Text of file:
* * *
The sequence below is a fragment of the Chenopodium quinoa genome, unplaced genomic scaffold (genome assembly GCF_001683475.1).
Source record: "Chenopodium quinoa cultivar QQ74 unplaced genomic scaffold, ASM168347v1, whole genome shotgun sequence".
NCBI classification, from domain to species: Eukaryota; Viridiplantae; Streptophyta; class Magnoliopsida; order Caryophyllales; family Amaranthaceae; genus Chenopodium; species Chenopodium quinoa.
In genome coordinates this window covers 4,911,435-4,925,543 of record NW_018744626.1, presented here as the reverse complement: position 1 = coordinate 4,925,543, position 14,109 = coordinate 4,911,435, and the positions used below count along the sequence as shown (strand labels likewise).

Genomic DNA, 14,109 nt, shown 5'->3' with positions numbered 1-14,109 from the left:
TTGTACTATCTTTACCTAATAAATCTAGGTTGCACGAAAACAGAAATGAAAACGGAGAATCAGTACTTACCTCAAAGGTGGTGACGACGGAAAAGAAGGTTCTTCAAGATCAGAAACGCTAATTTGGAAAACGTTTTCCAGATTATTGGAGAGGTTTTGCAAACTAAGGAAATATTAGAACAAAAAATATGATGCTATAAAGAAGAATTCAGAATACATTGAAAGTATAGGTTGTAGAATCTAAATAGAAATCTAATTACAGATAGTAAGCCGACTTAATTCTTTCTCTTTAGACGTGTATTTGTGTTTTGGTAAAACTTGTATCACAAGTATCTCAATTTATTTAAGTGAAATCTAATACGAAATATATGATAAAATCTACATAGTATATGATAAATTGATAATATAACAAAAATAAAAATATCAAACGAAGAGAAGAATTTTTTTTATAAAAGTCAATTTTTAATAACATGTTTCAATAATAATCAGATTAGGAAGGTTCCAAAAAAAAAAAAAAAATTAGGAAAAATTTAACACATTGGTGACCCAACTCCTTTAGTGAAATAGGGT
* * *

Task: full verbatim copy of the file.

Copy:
The sequence below is a fragment of the Chenopodium quinoa genome, unplaced genomic scaffold (genome assembly GCF_001683475.1).
Source record: "Chenopodium quinoa cultivar QQ74 unplaced genomic scaffold, ASM168347v1, whole genome shotgun sequence".
NCBI classification, from domain to species: Eukaryota; Viridiplantae; Streptophyta; class Magnoliopsida; order Caryophyllales; family Amaranthaceae; genus Chenopodium; species Chenopodium quinoa.
In genome coordinates this window covers 4,911,435-4,925,543 of record NW_018744626.1, presented here as the reverse complement: position 1 = coordinate 4,925,543, position 14,109 = coordinate 4,911,435, and the positions used below count along the sequence as shown (strand labels likewise).

Genomic DNA, 14,109 nt, shown 5'->3' with positions numbered 1-14,109 from the left:
TTGTACTATCTTTACCTAATAAATCTAGGTTGCACGAAAACAGAAATGAAAACGGAGAATCAGTACTTACCTCAAAGGTGGTGACGACGGAAAAGAAGGTTCTTCAAGATCAGAAACGCTAATTTGGAAAACGTTTTCCAGATTATTGGAGAGGTTTTGCAAACTAAGGAAATATTAGAACAAAAAATATGATGCTATAAAGAAGAATTCAGAATACATTGAAAGTATAGGTTGTAGAATCTAAATAGAAATCTAATTACAGATAGTAAGCCGACTTAATTCTTTCTCTTTAGACGTGTATTTGTGTTTTGGTAAAACTTGTATCACAAGTATCTCAATTTATTTAAGTGAAATCTAATACGAAATATATGATAAAATCTACATAGTATATGATAAATTGATAATATAACAAAAATAAAAATATCAAACGAAGAGAAGAATTTTTTTTATAAAAGTCAATTTTTAATAACATGTTTCAATAATAATCAGATTAGGAAGGTTCCAAAAAAAAAAAAAAAATTAGGAAAAATTTAACACATTGGTGACCCAACTCCTTTAGTGAAATAGGGT